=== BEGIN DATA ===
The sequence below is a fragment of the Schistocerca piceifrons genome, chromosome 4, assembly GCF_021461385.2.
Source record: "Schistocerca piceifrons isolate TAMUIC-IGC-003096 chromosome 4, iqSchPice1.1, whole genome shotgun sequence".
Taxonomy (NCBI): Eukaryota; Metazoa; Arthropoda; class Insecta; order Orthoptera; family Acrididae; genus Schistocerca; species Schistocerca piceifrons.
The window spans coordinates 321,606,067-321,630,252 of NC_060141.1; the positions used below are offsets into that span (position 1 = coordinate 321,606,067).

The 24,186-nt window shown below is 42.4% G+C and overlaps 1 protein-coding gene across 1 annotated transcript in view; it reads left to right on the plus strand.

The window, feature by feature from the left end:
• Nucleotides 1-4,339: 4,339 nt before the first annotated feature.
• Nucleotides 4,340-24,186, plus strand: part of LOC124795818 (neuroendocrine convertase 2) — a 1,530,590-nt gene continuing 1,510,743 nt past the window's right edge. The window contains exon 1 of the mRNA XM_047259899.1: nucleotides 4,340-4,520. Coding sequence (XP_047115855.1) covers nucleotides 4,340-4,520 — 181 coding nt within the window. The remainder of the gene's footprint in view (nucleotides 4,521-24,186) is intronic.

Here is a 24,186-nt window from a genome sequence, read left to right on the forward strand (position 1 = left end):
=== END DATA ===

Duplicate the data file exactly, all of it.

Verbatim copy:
The sequence below is a fragment of the Schistocerca piceifrons genome, chromosome 4, assembly GCF_021461385.2.
Source record: "Schistocerca piceifrons isolate TAMUIC-IGC-003096 chromosome 4, iqSchPice1.1, whole genome shotgun sequence".
Taxonomy (NCBI): Eukaryota; Metazoa; Arthropoda; class Insecta; order Orthoptera; family Acrididae; genus Schistocerca; species Schistocerca piceifrons.
The window spans coordinates 321,606,067-321,630,252 of NC_060141.1; the positions used below are offsets into that span (position 1 = coordinate 321,606,067).

The 24,186-nt window shown below is 42.4% G+C and overlaps 1 protein-coding gene across 1 annotated transcript in view; it reads left to right on the plus strand.

The window, feature by feature from the left end:
• Nucleotides 1-4,339: 4,339 nt before the first annotated feature.
• Nucleotides 4,340-24,186, plus strand: part of LOC124795818 (neuroendocrine convertase 2) — a 1,530,590-nt gene continuing 1,510,743 nt past the window's right edge. The window contains exon 1 of the mRNA XM_047259899.1: nucleotides 4,340-4,520. Coding sequence (XP_047115855.1) covers nucleotides 4,340-4,520 — 181 coding nt within the window. The remainder of the gene's footprint in view (nucleotides 4,521-24,186) is intronic.

Here is a 24,186-nt window from a genome sequence, read left to right on the forward strand (position 1 = left end):